on monday NASA’s Juno space probe Jupiter, which has orbited Jupiter since 2016, will have a close look at Jupiter’s largest moon Ganymede. It will be the closest moon NASA has reached to the largest moon in the solar system in more than 20 years – Galileo cruised by Ganymede in 2000 – within 645 miles of its surface, data at Juno Collected will provide insights into the composition of the moon and the ice crust. as well as providing information for future missions to Jupiter.
“Juno carries a very sensitive set of tools that can see Ganymede in ways that have never been possible before,” said Scott Bolton, principal investigator at the Southwest Research Institute in San Antonio. “By flying close We will bring Ganymede exploration into the 21st century and complement our future missions with our unique sensors. and help prepare for the next generation of missions in the Jovian system.”
Those missions include NASA’s Europa Clipper (launch date is still TBD) and the European Space Agency’s JUpiter ICy moons Explorer. [JUICE] The mission, which is scheduled to launch next year and arrive at Jupiter in 2029 (and kudos to ESA for going one step further with that acronym).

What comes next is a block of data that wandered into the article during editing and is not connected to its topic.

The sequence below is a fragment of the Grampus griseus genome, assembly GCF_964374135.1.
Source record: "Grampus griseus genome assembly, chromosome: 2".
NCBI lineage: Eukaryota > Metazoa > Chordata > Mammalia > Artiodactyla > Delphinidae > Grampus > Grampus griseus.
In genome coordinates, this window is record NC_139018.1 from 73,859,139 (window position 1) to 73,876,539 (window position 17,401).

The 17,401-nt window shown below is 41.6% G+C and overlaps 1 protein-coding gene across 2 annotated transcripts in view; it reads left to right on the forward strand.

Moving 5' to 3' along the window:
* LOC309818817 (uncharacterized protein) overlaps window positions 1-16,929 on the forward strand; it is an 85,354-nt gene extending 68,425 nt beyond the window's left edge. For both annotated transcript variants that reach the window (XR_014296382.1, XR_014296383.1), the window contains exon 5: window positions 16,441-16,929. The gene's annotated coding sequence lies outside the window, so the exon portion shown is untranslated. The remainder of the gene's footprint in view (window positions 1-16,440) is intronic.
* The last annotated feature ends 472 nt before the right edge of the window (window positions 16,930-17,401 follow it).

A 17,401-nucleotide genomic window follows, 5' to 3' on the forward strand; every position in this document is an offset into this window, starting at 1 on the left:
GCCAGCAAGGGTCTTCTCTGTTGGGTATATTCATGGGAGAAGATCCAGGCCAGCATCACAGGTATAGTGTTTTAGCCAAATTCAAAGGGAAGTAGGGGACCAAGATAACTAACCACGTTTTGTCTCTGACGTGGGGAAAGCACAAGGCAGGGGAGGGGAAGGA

Ganymede is larger than Mercury and is the only moon in the solar system to have its own magnetic field, which NASA describes as “a magnetic field”. “A region of bubble-shaped charged particles” that surrounds it, JunoCam, which imaged many of Jupiter’s most prominent images during its mission. Only five images can be taken during the flight over. As Ganymede appears and fades from all view within a 25-minute window, three hours before Juno reaches the closest point near Ganymede. Juno’s science instruments will begin collecting data.
Matt Johnson, Juno mission manager at NASA’s Jet Propulsion Laboratory, said: “Every second counts. Less than 24 hours later, Juno will pass Jupiter’s 33rd science. he added
Juno is expected to be closest to Ganymede around 1:35 p.m. ET on Monday. You can track where Juno is now with NASA’s Eyes on the Solar System.